Josh Coon

Josh Coon

Investigator, Thomas and Margaret Pyle Chair in Metabolism



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Hailing from a small town in central Michigan, Coon escaped from the cold to earn a Ph.D. at the University of Florida. He went on to conduct his postdoctoral studies with Don Hunt at the University of Virginia. During that time he, along with Hunt and John Syka, co-invented electron transfer dissociation. In 2005 he joined the faculty at Wisconsin to start his own program. Coon’s research group aims to advance mass spectrometer technology to make proteome analysis faster and more accessible. Coon’s research in these areas has been recognized by several awards including the Biemann Medal from the American Society for Mass Spectrometry and the Ken Standing Award from the University of Manitoba. He is the Director of the NIGMS funded National Center for Quantitative Biology of Complex Systems.

The mission of Coon Laboratories is to facilitate expedient, comprehensive systems analysis at the molecular level to advance biomedical, biofuel, and biochemical research.

The sequencing of the human genome marked the beginning of a collective scientific expedition to understand complex organisms. Genes, of course, merely contain the instructions for which proteins will populate the cell. Untangling the multi-faceted networks that regulate complex organisms and their diseases will require innovative technologies to globally monitor many classes of biomolecules, including nucleic acids, proteins, and metabolites. High-throughput technologies for gene and transcript measurement are well-developed and broadly accessible, and, as such, have had a fantastic and transformative impact on modern biology and medicine. For numerous reasons, methods for global analysis of proteins and metabolites – crucial biological effector molecules – are less evolved and markedly less accessible. The overarching mission of my program is to (1) facilitate expedient, comprehensive analysis of proteins and metabolites by innovating new mass spectrometric technologies and (2) apply these techniques to advance biomedical, biofuel, and biochemical research.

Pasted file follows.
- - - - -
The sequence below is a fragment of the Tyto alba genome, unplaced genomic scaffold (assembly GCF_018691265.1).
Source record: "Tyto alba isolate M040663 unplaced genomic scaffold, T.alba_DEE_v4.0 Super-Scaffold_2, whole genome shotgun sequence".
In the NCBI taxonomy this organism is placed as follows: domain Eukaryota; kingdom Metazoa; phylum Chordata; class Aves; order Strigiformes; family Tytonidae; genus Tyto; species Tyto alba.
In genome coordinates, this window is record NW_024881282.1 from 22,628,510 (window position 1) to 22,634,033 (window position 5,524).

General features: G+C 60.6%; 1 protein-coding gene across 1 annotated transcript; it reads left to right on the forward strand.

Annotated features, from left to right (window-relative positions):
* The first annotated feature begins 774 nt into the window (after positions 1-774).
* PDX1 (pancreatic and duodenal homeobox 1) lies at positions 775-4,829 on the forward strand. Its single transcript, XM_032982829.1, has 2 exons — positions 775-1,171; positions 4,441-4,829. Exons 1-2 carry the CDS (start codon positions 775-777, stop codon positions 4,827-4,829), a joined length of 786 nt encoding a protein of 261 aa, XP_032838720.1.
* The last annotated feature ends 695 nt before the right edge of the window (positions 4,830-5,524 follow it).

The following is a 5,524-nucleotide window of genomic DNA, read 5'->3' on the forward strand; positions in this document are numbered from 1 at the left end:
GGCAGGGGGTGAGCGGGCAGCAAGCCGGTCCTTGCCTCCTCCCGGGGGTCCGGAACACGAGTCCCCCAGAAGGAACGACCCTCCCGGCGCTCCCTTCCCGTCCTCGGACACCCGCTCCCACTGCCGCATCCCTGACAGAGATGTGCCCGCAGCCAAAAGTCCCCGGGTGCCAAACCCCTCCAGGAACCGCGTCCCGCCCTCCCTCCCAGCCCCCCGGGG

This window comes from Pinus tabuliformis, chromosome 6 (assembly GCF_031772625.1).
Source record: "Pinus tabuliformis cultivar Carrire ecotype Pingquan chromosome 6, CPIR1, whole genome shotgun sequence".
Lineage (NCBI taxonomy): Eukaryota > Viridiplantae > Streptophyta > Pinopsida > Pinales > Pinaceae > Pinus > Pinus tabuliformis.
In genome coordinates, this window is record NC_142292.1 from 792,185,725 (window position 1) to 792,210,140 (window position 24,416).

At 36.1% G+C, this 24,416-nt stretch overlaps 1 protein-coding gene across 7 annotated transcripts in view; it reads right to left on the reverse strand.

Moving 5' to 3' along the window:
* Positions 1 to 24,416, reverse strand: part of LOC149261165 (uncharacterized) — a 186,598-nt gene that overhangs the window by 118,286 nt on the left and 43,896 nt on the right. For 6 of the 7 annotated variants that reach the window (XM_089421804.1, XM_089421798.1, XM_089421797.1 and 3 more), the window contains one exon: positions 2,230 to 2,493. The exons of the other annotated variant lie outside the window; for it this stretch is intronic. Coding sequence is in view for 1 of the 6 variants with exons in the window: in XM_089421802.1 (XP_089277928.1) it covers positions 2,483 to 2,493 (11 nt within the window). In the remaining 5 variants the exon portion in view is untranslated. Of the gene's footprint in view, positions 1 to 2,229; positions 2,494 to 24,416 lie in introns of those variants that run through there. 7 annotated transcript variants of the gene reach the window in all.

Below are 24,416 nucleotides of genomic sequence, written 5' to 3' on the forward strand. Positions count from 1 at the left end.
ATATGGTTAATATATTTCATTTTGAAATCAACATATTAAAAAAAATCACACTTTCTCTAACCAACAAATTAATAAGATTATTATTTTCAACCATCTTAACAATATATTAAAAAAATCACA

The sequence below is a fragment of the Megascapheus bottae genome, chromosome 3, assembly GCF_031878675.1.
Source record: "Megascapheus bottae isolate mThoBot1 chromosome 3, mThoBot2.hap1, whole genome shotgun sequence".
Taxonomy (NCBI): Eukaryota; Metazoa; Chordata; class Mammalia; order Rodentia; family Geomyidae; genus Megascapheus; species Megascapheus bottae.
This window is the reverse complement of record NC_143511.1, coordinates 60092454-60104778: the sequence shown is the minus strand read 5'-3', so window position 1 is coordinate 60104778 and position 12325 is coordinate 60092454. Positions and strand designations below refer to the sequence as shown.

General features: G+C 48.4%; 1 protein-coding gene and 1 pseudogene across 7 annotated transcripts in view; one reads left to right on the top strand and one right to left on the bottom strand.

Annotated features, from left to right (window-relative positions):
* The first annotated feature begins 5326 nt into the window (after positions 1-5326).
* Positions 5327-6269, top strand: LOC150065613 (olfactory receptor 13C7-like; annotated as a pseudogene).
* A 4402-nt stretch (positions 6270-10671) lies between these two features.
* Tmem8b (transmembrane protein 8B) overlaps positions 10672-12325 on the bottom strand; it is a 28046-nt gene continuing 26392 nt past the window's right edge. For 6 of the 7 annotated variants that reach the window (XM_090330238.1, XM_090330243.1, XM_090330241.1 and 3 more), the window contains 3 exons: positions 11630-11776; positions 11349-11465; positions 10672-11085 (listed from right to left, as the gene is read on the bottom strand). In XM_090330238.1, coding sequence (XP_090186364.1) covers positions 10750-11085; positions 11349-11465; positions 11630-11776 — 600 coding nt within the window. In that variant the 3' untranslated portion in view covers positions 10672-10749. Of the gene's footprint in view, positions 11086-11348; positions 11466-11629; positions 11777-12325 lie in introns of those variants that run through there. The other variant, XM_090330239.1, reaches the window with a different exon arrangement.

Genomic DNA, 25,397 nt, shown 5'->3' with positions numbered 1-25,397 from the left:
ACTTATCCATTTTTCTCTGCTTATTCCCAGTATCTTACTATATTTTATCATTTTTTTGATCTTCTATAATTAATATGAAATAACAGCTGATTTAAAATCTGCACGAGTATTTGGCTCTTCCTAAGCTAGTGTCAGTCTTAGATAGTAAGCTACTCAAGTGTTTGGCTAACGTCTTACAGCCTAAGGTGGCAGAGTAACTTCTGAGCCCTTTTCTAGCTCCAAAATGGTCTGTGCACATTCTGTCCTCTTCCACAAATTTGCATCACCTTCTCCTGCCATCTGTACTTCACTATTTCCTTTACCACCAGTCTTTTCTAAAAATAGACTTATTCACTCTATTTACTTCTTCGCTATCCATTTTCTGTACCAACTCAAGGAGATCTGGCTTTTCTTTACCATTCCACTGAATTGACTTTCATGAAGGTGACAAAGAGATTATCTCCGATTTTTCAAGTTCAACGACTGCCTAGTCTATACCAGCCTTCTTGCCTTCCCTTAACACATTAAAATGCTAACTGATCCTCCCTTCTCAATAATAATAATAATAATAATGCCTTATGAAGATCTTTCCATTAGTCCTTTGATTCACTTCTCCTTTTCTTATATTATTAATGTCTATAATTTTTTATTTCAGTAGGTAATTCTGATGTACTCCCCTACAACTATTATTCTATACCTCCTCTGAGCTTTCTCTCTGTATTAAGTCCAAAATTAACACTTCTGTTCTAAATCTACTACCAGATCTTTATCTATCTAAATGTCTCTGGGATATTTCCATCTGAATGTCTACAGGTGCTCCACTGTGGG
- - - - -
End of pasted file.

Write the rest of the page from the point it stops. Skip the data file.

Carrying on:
B.S. – Central Michigan University – Mount Pleasant, MI (1998)
Ph.D. – University of Florida – Gainesville, FL (2002)
Postdoctoral Fellow – University of Virginia – Charlottesville, VA (2003-2005)